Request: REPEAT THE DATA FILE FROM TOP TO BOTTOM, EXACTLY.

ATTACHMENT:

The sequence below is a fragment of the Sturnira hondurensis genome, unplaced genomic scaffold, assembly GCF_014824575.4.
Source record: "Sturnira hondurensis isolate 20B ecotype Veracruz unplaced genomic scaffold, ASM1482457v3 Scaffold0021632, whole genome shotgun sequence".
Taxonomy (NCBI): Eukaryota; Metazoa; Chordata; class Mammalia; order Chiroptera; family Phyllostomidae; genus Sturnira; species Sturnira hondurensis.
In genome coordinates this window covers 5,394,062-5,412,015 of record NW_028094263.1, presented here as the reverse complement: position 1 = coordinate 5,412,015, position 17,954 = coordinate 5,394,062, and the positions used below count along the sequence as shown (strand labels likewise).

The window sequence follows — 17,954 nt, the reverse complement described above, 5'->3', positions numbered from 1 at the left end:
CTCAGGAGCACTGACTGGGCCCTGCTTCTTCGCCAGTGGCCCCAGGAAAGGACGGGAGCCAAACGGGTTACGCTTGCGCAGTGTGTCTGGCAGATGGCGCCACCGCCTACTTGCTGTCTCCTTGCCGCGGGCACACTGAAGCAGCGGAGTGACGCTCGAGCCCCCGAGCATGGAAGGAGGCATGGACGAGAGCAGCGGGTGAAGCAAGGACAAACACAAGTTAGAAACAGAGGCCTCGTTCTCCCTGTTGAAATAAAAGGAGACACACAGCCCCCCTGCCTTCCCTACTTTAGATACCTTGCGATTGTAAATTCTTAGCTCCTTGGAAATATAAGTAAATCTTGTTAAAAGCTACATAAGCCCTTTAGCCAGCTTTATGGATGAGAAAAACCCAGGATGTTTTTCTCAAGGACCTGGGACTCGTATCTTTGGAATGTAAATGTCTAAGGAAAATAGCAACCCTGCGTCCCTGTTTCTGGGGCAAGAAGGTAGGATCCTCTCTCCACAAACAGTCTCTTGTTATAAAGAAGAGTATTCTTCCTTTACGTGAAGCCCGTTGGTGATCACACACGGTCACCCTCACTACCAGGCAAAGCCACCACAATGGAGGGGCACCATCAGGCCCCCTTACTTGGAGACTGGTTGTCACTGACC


The sequence below is a fragment of the Sturnira hondurensis genome, unplaced genomic scaffold, assembly GCF_014824575.4.
Source record: "Sturnira hondurensis isolate 20B ecotype Veracruz unplaced genomic scaffold, ASM1482457v3 Scaffold0021632, whole genome shotgun sequence".
Taxonomy (NCBI): Eukaryota; Metazoa; Chordata; class Mammalia; order Chiroptera; family Phyllostomidae; genus Sturnira; species Sturnira hondurensis.
In genome coordinates this window covers 5,394,062-5,412,015 of record NW_028094263.1, presented here as the reverse complement: position 1 = coordinate 5,412,015, position 17,954 = coordinate 5,394,062, and the positions used below count along the sequence as shown (strand labels likewise).

The window sequence follows — 17,954 nt, the reverse complement described above, 5'->3', positions numbered from 1 at the left end:
CTCAGGAGCACTGACTGGGCCCTGCTTCTTCGCCAGTGGCCCCAGGAAAGGACGGGAGCCAAACGGGTTACGCTTGCGCAGTGTGTCTGGCAGATGGCGCCACCGCCTACTTGCTGTCTCCTTGCCGCGGGCACACTGAAGCAGCGGAGTGACGCTCGAGCCCCCGAGCATGGAAGGAGGCATGGACGAGAGCAGCGGGTGAAGCAAGGACAAACACAAGTTAGAAACAGAGGCCTCGTTCTCCCTGTTGAAATAAAAGGAGACACACAGCCCCCCTGCCTTCCCTACTTTAGATACCTTGCGATTGTAAATTCTTAGCTCCTTGGAAATATAAGTAAATCTTGTTAAAAGCTACATAAGCCCTTTAGCCAGCTTTATGGATGAGAAAAACCCAGGATGTTTTTCTCAAGGACCTGGGACTCGTATCTTTGGAATGTAAATGTCTAAGGAAAATAGCAACCCTGCGTCCCTGTTTCTGGGGCAAGAAGGTAGGATCCTCTCTCCACAAACAGTCTCTTGTTATAAAGAAGAGTATTCTTCCTTTACGTGAAGCCCGTTGGTGATCACACACGGTCACCCTCACTACCAGGCAAAGCCACCACAATGGAGGGGCACCATCAGGCCCCCTTACTTGGAGACTGGTTGTCACTGACC